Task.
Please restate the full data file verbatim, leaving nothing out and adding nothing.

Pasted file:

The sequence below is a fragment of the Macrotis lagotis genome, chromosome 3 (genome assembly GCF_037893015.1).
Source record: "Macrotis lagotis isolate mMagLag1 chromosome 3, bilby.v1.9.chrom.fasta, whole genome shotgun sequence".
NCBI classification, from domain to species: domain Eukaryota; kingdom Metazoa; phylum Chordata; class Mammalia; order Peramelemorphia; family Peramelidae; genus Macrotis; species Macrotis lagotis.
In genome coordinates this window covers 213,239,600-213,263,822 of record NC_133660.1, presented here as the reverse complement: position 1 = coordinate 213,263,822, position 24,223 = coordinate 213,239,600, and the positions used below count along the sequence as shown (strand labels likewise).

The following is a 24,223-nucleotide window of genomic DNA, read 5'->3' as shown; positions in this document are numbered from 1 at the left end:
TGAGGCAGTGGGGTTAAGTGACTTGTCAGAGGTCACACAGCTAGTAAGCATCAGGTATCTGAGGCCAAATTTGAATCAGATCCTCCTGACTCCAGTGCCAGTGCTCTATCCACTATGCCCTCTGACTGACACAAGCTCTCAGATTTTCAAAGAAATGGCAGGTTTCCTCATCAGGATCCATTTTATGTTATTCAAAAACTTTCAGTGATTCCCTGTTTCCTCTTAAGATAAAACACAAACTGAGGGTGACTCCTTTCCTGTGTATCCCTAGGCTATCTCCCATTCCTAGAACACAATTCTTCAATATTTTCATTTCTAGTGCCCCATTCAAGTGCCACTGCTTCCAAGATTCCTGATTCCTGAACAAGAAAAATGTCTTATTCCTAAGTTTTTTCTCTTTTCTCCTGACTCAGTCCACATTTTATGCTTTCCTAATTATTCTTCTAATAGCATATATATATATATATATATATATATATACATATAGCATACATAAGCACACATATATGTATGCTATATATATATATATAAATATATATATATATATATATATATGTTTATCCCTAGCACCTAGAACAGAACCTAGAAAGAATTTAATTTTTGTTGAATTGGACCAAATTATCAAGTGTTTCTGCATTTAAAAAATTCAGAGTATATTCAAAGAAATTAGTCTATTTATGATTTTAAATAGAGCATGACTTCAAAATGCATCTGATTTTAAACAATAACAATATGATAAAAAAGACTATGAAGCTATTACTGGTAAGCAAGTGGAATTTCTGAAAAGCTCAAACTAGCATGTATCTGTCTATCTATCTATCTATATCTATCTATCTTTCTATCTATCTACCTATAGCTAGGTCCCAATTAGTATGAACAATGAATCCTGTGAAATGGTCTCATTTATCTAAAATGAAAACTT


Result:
The sequence below is a fragment of the Macrotis lagotis genome, chromosome 3 (genome assembly GCF_037893015.1).
Source record: "Macrotis lagotis isolate mMagLag1 chromosome 3, bilby.v1.9.chrom.fasta, whole genome shotgun sequence".
NCBI classification, from domain to species: domain Eukaryota; kingdom Metazoa; phylum Chordata; class Mammalia; order Peramelemorphia; family Peramelidae; genus Macrotis; species Macrotis lagotis.
In genome coordinates this window covers 213,239,600-213,263,822 of record NC_133660.1, presented here as the reverse complement: position 1 = coordinate 213,263,822, position 24,223 = coordinate 213,239,600, and the positions used below count along the sequence as shown (strand labels likewise).

The following is a 24,223-nucleotide window of genomic DNA, read 5'->3' as shown; positions in this document are numbered from 1 at the left end:
TGAGGCAGTGGGGTTAAGTGACTTGTCAGAGGTCACACAGCTAGTAAGCATCAGGTATCTGAGGCCAAATTTGAATCAGATCCTCCTGACTCCAGTGCCAGTGCTCTATCCACTATGCCCTCTGACTGACACAAGCTCTCAGATTTTCAAAGAAATGGCAGGTTTCCTCATCAGGATCCATTTTATGTTATTCAAAAACTTTCAGTGATTCCCTGTTTCCTCTTAAGATAAAACACAAACTGAGGGTGACTCCTTTCCTGTGTATCCCTAGGCTATCTCCCATTCCTAGAACACAATTCTTCAATATTTTCATTTCTAGTGCCCCATTCAAGTGCCACTGCTTCCAAGATTCCTGATTCCTGAACAAGAAAAATGTCTTATTCCTAAGTTTTTTCTCTTTTCTCCTGACTCAGTCCACATTTTATGCTTTCCTAATTATTCTTCTAATAGCATATATATATATATATATATATATATATACATATAGCATACATAAGCACACATATATGTATGCTATATATATATATATAAATATATATATATATATATATATATGTTTATCCCTAGCACCTAGAACAGAACCTAGAAAGAATTTAATTTTTGTTGAATTGGACCAAATTATCAAGTGTTTCTGCATTTAAAAAATTCAGAGTATATTCAAAGAAATTAGTCTATTTATGATTTTAAATAGAGCATGACTTCAAAATGCATCTGATTTTAAACAATAACAATATGATAAAAAAGACTATGAAGCTATTACTGGTAAGCAAGTGGAATTTCTGAAAAGCTCAAACTAGCATGTATCTGTCTATCTATCTATCTATATCTATCTATCTTTCTATCTATCTACCTATAGCTAGGTCCCAATTAGTATGAACAATGAATCCTGTGAAATGGTCTCATTTATCTAAAATGAAAACTT